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Multivitamin use and mortality in a large prospective study.
Am J Epidemiol 2000; 152(2):149-62AJ

Abstract

To determine the relation between multivitamin use and death from heart disease, cerebrovascular disease, and cancer, the authors examined a prospective cohort of 1,063,023 adult Americans in 1982-1989 and compared the mortality of users of multivitamins alone; vitamin A, C, or E alone; and multivitamin and vitamin A, C, or E in combination with that of vitamin nonusers by using multivariate Cox proportional hazard models. Multivitamin users had heart disease and cerebrovascular disease mortality risks similar to those of nonusers, whereas combination users had mortality risks that were 15% lower than those of nonusers. Multivitamin and combination use had minimal effect on cancer mortality overall, although mortality from all cancers combined was increased among male current smokers who used multivitamins alone (relative risk (RR) = 1.13, 95% confidence interval (CI): 1.05, 1.23) or in combination with vitamin A, C, or E (RR = 1.16, 95% CI: 1.06, 1.26), but decreased in male combination users who had never (RR = 0.86, 95% CI: 0.74, 0.99) or had formerly (RR = 0.90, 95% CI: 0.82, 0.98) smoked. No such associations were seen in women. These observational data provide limited support for the hypothesis that multivitamin use in combination with vitamin A, C, or E may reduce heart disease and cardiovascular disease mortality, but add to concerns raised by randomized studies that some vitamin supplements may adversely affect male smokers.

Authors+Show Affiliations

Centers for Disease Control and Prevention, National Center for Environmental Health, Division of Birth Defects, Child Development, Disability and Health, Birth Defects and Pediatric Genetics Branch, Atlanta, GA 30341-3717, USA.No affiliation info availableNo affiliation info availableNo affiliation info availableNo affiliation info available

Pub Type(s)

Journal Article

Language

eng

PubMed ID

10909952

Citation

Watkins, M L., et al. "Multivitamin Use and Mortality in a Large Prospective Study." American Journal of Epidemiology, vol. 152, no. 2, 2000, pp. 149-62.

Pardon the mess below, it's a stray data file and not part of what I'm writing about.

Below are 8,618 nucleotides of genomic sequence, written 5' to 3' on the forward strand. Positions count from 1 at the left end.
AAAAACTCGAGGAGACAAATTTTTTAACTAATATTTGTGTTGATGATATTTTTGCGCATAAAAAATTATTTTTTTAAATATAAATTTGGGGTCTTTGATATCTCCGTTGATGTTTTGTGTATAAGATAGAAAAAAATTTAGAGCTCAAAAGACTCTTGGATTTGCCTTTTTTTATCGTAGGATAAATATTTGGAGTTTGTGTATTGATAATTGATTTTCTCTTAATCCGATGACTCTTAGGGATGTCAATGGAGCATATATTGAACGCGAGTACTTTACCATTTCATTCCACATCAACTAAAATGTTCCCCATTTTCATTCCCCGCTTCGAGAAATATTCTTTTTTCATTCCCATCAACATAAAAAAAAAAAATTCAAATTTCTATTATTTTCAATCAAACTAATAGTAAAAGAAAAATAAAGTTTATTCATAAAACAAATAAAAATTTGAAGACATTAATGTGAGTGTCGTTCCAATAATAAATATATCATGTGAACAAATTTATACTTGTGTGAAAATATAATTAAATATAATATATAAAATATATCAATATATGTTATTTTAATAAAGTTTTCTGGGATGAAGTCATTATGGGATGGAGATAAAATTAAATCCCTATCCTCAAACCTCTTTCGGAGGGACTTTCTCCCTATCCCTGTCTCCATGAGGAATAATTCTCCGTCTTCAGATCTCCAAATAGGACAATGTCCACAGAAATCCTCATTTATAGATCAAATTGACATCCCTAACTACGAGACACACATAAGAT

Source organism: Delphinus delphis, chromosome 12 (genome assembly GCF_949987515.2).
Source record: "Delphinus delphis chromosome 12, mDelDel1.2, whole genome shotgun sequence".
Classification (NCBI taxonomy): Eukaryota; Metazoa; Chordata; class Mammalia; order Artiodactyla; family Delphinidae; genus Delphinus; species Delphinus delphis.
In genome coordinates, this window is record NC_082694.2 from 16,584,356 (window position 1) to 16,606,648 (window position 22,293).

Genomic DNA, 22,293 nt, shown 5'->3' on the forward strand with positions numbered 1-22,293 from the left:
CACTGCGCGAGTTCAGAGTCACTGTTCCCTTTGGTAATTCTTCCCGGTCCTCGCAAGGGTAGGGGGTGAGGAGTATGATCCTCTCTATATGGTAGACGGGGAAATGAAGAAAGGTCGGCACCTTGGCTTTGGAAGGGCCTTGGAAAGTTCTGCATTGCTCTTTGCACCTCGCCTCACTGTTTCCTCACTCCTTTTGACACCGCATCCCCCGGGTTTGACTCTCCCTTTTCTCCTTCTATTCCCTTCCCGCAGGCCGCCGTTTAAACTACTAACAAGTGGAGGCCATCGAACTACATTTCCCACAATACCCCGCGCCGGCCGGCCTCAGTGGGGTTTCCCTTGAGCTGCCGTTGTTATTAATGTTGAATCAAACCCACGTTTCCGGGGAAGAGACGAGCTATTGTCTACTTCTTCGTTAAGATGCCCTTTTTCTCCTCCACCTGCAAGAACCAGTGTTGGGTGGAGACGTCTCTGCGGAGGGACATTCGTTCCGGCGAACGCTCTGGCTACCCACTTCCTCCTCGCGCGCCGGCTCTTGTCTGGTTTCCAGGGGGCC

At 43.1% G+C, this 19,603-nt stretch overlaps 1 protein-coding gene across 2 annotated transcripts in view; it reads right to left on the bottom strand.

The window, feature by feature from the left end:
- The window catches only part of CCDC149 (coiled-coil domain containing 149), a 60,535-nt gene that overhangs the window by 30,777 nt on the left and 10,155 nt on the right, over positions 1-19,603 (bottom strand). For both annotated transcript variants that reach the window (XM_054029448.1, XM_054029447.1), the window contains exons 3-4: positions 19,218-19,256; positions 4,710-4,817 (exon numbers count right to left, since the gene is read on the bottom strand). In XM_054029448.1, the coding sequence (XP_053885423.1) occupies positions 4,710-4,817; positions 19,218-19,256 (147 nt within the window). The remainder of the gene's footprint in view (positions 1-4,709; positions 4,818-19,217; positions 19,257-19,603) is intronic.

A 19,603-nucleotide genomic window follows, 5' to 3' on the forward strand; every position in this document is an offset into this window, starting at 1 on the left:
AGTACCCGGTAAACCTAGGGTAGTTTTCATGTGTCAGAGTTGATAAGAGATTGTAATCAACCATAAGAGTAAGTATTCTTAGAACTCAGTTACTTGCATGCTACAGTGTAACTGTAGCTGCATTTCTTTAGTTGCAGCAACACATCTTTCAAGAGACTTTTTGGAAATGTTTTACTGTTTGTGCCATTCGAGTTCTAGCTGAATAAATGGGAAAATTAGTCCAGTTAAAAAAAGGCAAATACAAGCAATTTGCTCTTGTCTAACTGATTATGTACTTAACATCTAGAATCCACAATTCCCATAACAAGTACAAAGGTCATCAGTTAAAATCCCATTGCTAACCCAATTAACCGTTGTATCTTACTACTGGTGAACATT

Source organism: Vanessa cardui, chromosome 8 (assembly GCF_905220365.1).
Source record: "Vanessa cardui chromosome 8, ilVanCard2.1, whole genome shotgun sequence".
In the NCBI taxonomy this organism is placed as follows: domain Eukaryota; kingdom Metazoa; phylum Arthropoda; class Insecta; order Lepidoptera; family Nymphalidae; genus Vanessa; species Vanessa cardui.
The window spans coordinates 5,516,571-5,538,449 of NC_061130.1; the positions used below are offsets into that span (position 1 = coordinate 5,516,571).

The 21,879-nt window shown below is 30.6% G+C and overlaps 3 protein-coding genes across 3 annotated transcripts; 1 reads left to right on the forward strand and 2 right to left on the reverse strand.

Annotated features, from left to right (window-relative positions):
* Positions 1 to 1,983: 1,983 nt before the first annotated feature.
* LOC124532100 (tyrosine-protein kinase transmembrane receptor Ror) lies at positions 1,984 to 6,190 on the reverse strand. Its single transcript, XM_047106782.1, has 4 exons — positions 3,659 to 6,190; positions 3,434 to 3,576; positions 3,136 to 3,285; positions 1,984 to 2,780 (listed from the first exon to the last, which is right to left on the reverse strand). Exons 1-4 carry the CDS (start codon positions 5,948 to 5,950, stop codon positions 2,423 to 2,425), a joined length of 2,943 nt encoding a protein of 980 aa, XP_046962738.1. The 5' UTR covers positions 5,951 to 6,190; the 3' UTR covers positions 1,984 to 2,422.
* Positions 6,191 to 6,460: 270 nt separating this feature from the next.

Watkins ML, Erickson JD, Thun MJ, et al. Multivitamin use and mortality in a large prospective study. Am J Epidemiol. 2000;152(2):149-62.
Watkins, M. L., Erickson, J. D., Thun, M. J., Mulinare, J., & Heath, C. W. (2000). Multivitamin use and mortality in a large prospective study. American Journal of Epidemiology, 152(2), pp. 149-62.
Watkins ML, et al. Multivitamin Use and Mortality in a Large Prospective Study. Am J Epidemiol. 2000 Jul 15;152(2):149-62. PubMed PMID: 10909952.
* Article titles in AMA citation format should be in sentence-case
TY - JOUR T1 - Multivitamin use and mortality in a large prospective study. AU - Watkins,M L, AU - Erickson,J D, AU - Thun,M J, AU - Mulinare,J, AU - Heath,C W,Jr PY - 2000/7/26/pubmed PY - 2000/8/6/medline PY - 2000/7/26/entrez SP - 149 EP - 62 JF - American journal of epidemiology JO - Am. J. Epidemiol. VL - 152 IS - 2 N2 - To determine the relation between multivitamin use and death from heart disease, cerebrovascular disease, and cancer, the authors examined a prospective cohort of 1,063,023 adult Americans in 1982-1989 and compared the mortality of users of multivitamins alone; vitamin A, C, or E alone; and multivitamin and vitamin A, C, or E in combination with that of vitamin nonusers by using multivariate Cox proportional hazard models. Multivitamin users had heart disease and cerebrovascular disease mortality risks similar to those of nonusers, whereas combination users had mortality risks that were 15% lower than those of nonusers. Multivitamin and combination use had minimal effect on cancer mortality overall, although mortality from all cancers combined was increased among male current smokers who used multivitamins alone (relative risk (RR) = 1.13, 95% confidence interval (CI): 1.05, 1.23) or in combination with vitamin A, C, or E (RR = 1.16, 95% CI: 1.06, 1.26), but decreased in male combination users who had never (RR = 0.86, 95% CI: 0.74, 0.99) or had formerly (RR = 0.90, 95% CI: 0.82, 0.98) smoked. No such associations were seen in women. These observational data provide limited support for the hypothesis that multivitamin use in combination with vitamin A, C, or E may reduce heart disease and cardiovascular disease mortality, but add to concerns raised by randomized studies that some vitamin supplements may adversely affect male smokers. SN - 0002-9262 UR - https://www.unboundmedicine.com/medline/citation/10909952/full_citation L2 - https://academic.oup.com/aje/article-lookup/doi/10.1093/aje/152.2.149 DB - PRIME DP - Unbound Medicine ER -